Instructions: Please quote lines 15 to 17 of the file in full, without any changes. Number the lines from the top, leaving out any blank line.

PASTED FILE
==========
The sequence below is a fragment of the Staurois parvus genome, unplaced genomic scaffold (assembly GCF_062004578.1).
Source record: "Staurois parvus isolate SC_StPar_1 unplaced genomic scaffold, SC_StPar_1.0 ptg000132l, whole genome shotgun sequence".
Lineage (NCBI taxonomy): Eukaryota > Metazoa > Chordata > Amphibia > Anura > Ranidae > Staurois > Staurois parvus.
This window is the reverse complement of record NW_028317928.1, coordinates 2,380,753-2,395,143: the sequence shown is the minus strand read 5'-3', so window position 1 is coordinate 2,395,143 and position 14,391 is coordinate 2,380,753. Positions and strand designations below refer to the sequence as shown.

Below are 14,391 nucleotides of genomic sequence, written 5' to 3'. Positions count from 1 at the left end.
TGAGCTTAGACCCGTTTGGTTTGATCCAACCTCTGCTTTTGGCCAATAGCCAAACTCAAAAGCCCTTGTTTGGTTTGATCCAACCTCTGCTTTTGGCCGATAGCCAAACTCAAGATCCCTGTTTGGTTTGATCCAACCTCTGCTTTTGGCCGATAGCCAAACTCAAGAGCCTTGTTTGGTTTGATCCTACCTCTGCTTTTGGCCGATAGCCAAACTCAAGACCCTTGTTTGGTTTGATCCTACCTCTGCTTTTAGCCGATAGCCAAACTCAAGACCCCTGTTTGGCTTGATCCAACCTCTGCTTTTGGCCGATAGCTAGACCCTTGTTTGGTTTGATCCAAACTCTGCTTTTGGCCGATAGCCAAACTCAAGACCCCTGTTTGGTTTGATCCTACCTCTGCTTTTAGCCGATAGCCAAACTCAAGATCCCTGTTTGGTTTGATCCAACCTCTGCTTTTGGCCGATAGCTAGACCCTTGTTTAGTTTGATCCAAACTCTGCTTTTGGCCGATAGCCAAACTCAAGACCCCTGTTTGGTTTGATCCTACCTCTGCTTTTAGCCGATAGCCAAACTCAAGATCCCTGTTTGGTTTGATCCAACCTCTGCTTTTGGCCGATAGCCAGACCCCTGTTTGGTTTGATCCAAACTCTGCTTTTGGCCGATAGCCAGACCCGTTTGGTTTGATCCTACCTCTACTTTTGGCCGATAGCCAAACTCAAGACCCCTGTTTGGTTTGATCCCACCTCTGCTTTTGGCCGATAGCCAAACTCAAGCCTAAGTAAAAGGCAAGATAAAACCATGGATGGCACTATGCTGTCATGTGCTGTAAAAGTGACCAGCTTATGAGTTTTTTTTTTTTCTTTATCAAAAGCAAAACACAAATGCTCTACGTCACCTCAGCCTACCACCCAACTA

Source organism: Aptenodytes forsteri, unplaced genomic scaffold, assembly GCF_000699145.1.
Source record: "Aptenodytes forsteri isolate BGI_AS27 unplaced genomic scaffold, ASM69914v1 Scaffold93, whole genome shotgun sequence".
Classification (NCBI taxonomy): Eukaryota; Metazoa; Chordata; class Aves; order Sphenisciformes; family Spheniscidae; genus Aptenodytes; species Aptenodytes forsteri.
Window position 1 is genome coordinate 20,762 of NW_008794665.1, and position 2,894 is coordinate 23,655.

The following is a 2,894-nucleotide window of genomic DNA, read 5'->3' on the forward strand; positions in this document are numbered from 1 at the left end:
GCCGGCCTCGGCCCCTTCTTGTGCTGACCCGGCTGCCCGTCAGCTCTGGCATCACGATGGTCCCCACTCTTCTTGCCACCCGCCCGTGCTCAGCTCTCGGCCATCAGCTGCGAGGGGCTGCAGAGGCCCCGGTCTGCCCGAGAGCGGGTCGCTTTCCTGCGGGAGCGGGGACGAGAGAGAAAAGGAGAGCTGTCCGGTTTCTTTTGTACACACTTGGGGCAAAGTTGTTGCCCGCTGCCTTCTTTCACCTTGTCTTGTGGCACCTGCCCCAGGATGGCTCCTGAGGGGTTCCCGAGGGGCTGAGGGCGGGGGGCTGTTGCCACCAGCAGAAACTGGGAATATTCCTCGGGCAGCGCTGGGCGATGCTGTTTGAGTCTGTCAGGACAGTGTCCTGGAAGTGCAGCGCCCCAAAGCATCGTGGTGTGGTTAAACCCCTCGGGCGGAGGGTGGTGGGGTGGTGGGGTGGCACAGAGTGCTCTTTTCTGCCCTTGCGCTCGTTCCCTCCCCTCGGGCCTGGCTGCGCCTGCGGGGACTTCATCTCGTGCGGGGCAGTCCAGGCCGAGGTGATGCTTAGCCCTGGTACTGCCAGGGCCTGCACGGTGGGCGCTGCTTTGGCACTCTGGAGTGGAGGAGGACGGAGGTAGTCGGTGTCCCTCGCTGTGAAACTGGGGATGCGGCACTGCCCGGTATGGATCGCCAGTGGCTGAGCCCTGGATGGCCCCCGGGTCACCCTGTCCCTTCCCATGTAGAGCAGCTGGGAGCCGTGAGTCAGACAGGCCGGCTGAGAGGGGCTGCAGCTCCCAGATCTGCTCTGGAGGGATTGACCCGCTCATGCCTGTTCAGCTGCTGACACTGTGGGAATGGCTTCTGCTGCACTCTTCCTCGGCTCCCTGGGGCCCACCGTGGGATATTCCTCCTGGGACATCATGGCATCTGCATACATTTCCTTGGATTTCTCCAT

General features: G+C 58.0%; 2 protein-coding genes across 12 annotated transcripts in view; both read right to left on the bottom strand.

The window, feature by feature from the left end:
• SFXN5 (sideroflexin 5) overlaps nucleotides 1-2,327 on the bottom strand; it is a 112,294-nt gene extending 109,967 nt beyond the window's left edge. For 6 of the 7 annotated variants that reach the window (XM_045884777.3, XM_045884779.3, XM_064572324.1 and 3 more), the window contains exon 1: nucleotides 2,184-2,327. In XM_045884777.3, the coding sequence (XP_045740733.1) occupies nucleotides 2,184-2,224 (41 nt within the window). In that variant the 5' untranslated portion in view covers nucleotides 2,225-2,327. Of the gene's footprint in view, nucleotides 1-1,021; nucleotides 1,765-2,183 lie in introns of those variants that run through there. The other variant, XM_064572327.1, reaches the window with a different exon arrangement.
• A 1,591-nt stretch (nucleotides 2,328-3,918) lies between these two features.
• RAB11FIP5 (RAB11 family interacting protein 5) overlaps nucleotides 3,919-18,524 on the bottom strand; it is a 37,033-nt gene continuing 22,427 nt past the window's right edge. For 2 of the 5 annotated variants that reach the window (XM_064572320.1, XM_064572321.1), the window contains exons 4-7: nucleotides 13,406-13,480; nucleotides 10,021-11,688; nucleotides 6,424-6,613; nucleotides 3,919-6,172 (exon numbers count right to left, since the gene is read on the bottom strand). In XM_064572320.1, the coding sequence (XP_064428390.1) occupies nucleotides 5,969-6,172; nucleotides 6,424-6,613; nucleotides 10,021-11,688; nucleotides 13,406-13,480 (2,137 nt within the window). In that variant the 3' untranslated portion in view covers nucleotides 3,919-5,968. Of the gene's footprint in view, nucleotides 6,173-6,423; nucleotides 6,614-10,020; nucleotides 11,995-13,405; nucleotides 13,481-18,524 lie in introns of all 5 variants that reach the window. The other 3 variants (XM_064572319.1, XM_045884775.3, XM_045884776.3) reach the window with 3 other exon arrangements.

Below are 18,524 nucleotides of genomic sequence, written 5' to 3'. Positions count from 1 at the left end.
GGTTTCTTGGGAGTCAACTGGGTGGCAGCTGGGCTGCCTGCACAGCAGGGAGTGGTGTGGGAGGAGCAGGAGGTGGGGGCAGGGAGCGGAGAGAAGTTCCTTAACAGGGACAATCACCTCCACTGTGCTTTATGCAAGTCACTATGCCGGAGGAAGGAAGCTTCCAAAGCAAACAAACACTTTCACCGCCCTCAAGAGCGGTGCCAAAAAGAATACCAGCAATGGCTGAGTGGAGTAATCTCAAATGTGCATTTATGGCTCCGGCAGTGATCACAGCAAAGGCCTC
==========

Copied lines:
• SFXN5 (sideroflexin 5) overlaps nucleotides 1-2,327 on the bottom strand; it is a 112,294-nt gene extending 109,967 nt beyond the window's left edge. For 6 of the 7 annotated variants that reach the window (XM_045884777.3, XM_045884779.3, XM_064572324.1 and 3 more), the window contains exon 1: nucleotides 2,184-2,327. In XM_045884777.3, the coding sequence (XP_045740733.1) occupies nucleotides 2,184-2,224 (41 nt within the window). In that variant the 5' untranslated portion in view covers nucleotides 2,225-2,327. Of the gene's footprint in view, nucleotides 1-1,021; nucleotides 1,765-2,183 lie in introns of those variants that run through there. The other variant, XM_064572327.1, reaches the window with a different exon arrangement.
• A 1,591-nt stretch (nucleotides 2,328-3,918) lies between these two features.
• RAB11FIP5 (RAB11 family interacting protein 5) overlaps nucleotides 3,919-18,524 on the bottom strand; it is a 37,033-nt gene continuing 22,427 nt past the window's right edge. For 2 of the 5 annotated variants that reach the window (XM_064572320.1, XM_064572321.1), the window contains exons 4-7: nucleotides 13,406-13,480; nucleotides 10,021-11,688; nucleotides 6,424-6,613; nucleotides 3,919-6,172 (exon numbers count right to left, since the gene is read on the bottom strand). In XM_064572320.1, the coding sequence (XP_064428390.1) occupies nucleotides 5,969-6,172; nucleotides 6,424-6,613; nucleotides 10,021-11,688; nucleotides 13,406-13,480 (2,137 nt within the window). In that variant the 3' untranslated portion in view covers nucleotides 3,919-5,968. Of the gene's footprint in view, nucleotides 6,173-6,423; nucleotides 6,614-10,020; nucleotides 11,995-13,405; nucleotides 13,481-18,524 lie in introns of all 5 variants that reach the window. The other 3 variants (XM_064572319.1, XM_045884775.3, XM_045884776.3) reach the window with 3 other exon arrangements.